Simple Republic Book 8 (under construction)

Then Polemarchus and Adeimantus put in their word. Glaucon: What are your 'four constitutions'? Yes, we hear of many curious forms of government among them. Yes, the States grow out of human characters. How would they address us? Yes. What do the Muses say next? You have rightly conceived the origin of the change. The form of government which you describe is a mix of good and evil. Adeimantus: I think that in the spirit of contention which characterises him, he is like Glaucon. Adeimantus: Yes, that is the type of character which answers to timocracy. And how does the son come into being? Yes, they give us plenty of them, and their complaints are so like themselves. What is an oligarchic government? Yes, but what are the characteristics of this government, and what are its defects? You mean that they would shipwreck? A city cannot be shipwrecked because the rule of a city is the greatest and most difficult of all How discreditable! Anything but well. Yes, that is an evil which also first begins in this State. He seemed to be a ruler, but was only a spendthrift. Just so, Socrates. Most true, he said. Yes, he said; nearly everybody is a pauper who is not a ruler. Of all changes, the conversion of the ambitious youth into the avaricious one is the fastest and most sure. Yes the individual out of whom he came is like the State out of which oligarchy came. Yes, money is highly valued by him as well as by the State. Correct. Had he been educated he would never have made a blind god director of his chorus, or given him chief honour. True. Yes, and they will be strong in him too.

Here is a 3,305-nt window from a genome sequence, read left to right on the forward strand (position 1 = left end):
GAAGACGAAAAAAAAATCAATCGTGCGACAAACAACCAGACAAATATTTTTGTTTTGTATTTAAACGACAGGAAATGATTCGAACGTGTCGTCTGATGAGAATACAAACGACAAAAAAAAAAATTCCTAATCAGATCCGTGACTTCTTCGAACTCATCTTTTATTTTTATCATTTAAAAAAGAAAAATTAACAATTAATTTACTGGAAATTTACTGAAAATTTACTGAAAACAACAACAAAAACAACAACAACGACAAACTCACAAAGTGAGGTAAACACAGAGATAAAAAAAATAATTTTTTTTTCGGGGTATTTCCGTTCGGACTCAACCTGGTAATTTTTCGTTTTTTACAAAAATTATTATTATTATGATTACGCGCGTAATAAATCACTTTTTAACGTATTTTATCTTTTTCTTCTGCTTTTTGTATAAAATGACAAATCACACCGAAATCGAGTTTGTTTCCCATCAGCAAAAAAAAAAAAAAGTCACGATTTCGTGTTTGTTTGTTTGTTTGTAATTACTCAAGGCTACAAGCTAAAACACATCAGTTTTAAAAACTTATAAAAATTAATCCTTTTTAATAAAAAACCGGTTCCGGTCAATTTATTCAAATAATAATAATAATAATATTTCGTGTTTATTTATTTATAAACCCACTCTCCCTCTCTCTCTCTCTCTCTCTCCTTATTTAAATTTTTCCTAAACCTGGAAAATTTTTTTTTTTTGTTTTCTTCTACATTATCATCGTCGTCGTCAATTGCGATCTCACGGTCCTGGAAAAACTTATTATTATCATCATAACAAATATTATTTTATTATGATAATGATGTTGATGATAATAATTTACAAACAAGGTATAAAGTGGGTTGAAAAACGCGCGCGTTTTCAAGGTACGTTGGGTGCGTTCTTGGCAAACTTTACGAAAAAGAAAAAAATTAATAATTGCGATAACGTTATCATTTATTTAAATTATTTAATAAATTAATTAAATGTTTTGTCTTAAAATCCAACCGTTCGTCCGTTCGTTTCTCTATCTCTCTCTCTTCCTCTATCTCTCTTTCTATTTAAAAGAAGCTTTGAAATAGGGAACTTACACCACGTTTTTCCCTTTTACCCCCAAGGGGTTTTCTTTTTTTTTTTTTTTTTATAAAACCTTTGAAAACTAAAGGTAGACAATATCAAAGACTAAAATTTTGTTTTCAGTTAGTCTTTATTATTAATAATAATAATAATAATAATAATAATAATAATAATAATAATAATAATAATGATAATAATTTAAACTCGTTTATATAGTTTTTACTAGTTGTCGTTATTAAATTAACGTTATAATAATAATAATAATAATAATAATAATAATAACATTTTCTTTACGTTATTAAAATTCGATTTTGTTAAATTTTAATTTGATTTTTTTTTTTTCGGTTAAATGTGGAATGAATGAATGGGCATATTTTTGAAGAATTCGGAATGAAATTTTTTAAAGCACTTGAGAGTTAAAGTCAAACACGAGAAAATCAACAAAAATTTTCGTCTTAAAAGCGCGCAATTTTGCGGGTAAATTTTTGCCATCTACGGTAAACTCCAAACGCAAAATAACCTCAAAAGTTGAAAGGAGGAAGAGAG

Can we any longer doubt, then, that the miser and money-maker answers to the oligarchical State?

There can be no doubt.

Next comes democracy.

Yes, he said, I am quite aware that this is their way of talking. Yes, that is the nature of democracy, whether the revolution has been effected by arms, or whether fear has caused the opposite party to withdraw. 'Tis said so Clearly. There will. He will be sure to have patterns enough. For the moment, yes. Yes We know her well. Very true. Yes, the change in him is visible enough. Very true Yes that is the way with him. Yes, he is all liberty and equality. Quite true How? What good? Yes; the saying is in every body's mouth. How so? Yes, a very common occurrence. Certainly not. How? Yes Quite true Why not, as Aeschylus says, utter the word which rises to our lips? When I take a country walk, I often experience what you describe. But what is the next step? True. Yes, the natural order. As we might expect. Yes A very just comparison. Yes, by all means Very true Why, there is little to be squeezed out of people who have little. True, but then the multitude is seldom willing to congregate unless they get a little honey. Yes, to that extent the people do share. What else can they do? Yes, that is quite clear. Inevitably. Yes, let us consider that. He must. Yes, he said, and a rare purgation. If he is to rule, I suppose that he cannot help himself. Yes, that is the alternative. They will flock to him, of their own accord, if he pays them. Yes, and he also praises tyranny as godlike; and many other things of the same kind are said by him and by the other poets. If there are sacred treasures in the city, he will confiscate and spend them and reduce the taxes which he would otherwise have to impose upon the people. Then he and his boon companions, will be maintained out of his father's estate. Yes, he said; they cannot help themselves. By heaven, then the parent will discover what a monster he has been fostering in his bosom; and, when he wants to drive him out, he will find that he is weak and his son strong. Yes, he will, having first disarmed him.